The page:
The Canterbury Tales

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by lscholtz
Last updated 7 years ago

Language Arts

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The Canterbury Tales

Chaucer generally writes with complex and rich details, a style far from simplistic. His stories are full of resonances, nuances, verbal disruptions and surprises, often expressing multiple attitudes in a single passage. Because he wants the readers to become part of the story’s world and become fully engaged with the characters, Chaucer uses personification, imagery, as well as variations in sentence length. By using so much descriptive language, Chaucer emphasizes his poetic style, but through the clear irony and hypocrisy, it’s evident that Chaucer also incorporates a narrative tone as well. Chaucer creates vivid characters and in “The Pardoner’s Tale,” he focused on the corrupt and greedy Pardoner, a greasy, long-haired hypocrite. In the prologue to the “Pardoner’s Tale,” the Pardoner immediately shares his consistent theme, “Greed is the root of all evil.” However, he quickly admits after that he, in fact, is guilty of fraud, avarice, and gluttony, the three things he strongly preaches against. Ridiculously, once he finished his powerful disapproval of swearing, he begins his tale by doing exactly that – “Now, for the love of Crist, that for us dyde . . . now wol I telle forth my tale.” This clear act of shameless hypocrisy is characteristic of the Pardoner, and an example of Chaucer’s usual wry humor.

Andrew Cuyekeng, Karen Hsueh, Brandon Kim, Lexie Scholtz, Sarah Stukan, Elise Takahama

The Pardoner's Tale: Style

The Pardoner's Tale: Voice

Chaucer takes on the voice of the Pardoner himself in The Pardoner’s Tale, developing a character that is both greedy and hypocritical. The Pardoner is aware of the consequence of sin and yet willingly performs actions that lead him down a path of a moral corruption. For instance in the prologue to his tale, he basically confesses to fraud as he convinces people on the basis of his reputation as a member of the Church that they will be saved by his fake relics, and yet by the end of his tale he goes ahead and attempts to persuade his fellow travelers to fall for his con. Therefore, because Pardoner is unapologetic about his criminal lifestyle, he is forced to justify his actions to himself, and thus alludes to the Bible in an attempt to appear candid and authoritative. As a result, his tone shifts from guilty and perhaps even self-condemning in the prologue as he attempts to add credibility to his reputation by renouncing the error of his ways, to a deceiving and persuasive tone throughout his tale as he reverts back to his salesman-like personality.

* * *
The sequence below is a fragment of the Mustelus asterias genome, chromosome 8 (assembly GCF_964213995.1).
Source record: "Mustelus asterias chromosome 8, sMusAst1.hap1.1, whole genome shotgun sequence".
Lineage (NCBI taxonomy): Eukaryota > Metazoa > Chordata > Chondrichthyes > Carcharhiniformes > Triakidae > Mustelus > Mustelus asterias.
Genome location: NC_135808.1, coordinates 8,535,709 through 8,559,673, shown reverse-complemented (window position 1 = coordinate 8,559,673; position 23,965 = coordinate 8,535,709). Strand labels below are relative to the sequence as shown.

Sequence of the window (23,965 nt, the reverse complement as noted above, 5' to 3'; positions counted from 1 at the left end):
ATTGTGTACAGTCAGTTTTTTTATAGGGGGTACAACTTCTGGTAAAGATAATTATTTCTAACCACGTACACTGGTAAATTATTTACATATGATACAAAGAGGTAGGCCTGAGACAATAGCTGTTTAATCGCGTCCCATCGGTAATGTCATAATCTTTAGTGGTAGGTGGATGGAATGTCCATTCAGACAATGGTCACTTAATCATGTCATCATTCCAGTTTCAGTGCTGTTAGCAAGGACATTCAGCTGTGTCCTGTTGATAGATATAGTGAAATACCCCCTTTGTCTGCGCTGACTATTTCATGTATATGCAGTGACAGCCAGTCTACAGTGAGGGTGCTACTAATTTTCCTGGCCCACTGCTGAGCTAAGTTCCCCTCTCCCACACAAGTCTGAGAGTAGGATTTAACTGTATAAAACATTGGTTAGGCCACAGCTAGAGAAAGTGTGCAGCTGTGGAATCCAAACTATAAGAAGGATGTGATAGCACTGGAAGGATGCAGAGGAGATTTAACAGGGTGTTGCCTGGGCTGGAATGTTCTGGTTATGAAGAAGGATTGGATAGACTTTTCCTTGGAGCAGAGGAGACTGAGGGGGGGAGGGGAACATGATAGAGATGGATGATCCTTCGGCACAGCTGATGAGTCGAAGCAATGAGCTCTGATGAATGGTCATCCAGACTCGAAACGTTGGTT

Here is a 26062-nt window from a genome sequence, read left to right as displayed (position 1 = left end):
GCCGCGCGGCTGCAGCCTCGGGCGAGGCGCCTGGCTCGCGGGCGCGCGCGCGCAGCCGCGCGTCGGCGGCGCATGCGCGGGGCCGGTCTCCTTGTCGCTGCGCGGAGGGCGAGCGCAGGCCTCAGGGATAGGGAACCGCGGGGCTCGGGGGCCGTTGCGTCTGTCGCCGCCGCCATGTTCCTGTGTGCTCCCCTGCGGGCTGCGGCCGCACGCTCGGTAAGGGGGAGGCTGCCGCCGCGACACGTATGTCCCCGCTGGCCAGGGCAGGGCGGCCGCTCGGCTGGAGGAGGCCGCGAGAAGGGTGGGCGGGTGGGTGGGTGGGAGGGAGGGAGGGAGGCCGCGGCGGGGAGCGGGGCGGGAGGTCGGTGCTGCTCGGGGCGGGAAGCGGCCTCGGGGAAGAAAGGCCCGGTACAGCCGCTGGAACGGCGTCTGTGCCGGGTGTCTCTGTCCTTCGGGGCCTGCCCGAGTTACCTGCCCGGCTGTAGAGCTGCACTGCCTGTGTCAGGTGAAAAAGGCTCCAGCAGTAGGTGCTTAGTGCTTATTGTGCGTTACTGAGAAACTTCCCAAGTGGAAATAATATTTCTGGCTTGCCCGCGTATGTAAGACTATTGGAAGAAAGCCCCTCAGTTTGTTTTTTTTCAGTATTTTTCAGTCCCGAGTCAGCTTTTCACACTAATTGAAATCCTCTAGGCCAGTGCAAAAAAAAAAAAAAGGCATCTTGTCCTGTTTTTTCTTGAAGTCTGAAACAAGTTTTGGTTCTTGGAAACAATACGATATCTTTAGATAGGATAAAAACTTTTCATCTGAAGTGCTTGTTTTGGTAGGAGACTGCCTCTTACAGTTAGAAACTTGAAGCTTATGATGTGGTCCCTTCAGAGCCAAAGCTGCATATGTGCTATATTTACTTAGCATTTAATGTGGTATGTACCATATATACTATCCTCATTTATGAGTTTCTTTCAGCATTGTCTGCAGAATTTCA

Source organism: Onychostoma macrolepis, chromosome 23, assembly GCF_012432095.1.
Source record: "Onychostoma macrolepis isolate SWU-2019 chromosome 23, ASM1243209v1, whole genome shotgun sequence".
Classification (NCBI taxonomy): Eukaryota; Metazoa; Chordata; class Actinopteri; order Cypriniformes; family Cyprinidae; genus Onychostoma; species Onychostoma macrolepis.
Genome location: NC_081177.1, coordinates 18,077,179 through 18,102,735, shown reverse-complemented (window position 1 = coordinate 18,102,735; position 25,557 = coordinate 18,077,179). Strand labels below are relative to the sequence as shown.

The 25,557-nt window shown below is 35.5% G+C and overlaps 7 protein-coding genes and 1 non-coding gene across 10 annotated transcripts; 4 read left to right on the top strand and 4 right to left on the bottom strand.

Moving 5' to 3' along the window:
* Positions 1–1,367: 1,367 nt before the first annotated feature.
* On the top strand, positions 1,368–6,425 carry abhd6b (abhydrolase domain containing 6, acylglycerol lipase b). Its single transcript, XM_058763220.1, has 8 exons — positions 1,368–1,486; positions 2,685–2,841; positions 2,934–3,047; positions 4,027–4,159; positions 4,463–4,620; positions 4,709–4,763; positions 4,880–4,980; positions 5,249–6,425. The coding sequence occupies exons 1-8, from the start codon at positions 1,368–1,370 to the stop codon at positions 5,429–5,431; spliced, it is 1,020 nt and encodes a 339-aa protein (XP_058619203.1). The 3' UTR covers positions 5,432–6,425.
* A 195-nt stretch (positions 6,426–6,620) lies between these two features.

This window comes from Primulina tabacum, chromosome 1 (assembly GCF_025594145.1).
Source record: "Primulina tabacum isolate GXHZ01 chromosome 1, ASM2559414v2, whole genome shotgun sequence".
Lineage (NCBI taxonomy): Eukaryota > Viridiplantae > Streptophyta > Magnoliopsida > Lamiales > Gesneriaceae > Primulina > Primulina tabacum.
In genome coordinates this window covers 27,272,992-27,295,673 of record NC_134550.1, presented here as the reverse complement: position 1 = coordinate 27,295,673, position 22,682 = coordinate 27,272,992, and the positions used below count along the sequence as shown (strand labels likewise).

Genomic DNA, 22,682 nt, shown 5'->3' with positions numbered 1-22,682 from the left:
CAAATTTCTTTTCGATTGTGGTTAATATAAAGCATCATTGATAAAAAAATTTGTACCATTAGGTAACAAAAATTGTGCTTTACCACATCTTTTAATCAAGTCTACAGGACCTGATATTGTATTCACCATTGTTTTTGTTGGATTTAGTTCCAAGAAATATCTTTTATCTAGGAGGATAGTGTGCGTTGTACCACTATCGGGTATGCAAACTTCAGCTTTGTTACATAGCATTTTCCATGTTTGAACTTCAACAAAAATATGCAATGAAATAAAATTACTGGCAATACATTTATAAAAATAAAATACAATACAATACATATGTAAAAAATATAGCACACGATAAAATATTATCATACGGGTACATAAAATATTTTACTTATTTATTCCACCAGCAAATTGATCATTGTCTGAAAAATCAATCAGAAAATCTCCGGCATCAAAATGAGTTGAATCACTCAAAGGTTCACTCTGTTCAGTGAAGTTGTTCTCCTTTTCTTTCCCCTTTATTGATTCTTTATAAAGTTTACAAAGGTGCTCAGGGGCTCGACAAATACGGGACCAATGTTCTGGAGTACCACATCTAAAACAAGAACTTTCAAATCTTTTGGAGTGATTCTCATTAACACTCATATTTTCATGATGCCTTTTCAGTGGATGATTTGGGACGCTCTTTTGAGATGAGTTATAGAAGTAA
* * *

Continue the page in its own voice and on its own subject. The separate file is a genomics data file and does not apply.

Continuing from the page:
The Wife of Bath's Tale


Chaucer consistently uses alliteration throughout the Wife of Bath’s prologue. This allows the Wife of Bath to come across as more formal and eloquent, which proves to be ironic as readers learn that she is the opposite. Her attempt to come across as more scholarly reflects her dominant and headstrong character. Throughout the Prologue, the Wife cites textual references from the Bible to support her story, but these references are obviously incorrect to the readers. Chaucer does this in order to mock the church clergy whom Chaucer believed to be misquoting the Scripture in sermons and to justify their actions.

The Canterbury Tales

In the Wife of Bath’s Tale, Chaucer’s voice in portraying the Wife shows that she is coarse and unruly. While her story is told in 3rd person, she continuously speaks in first just to insert her own opinion on the matter that she is speaking of, such as when she’s talking about what women desire the most. She uses the word “we” to show that since she is a woman, she has experience with how women feel. Throughout The Wife of Bath’s Tale, the Wife always interrupts the flow of the story to say something of her own opinion, emphasizing not only the story itself but also showing the personality of the Wife and Chaucer.


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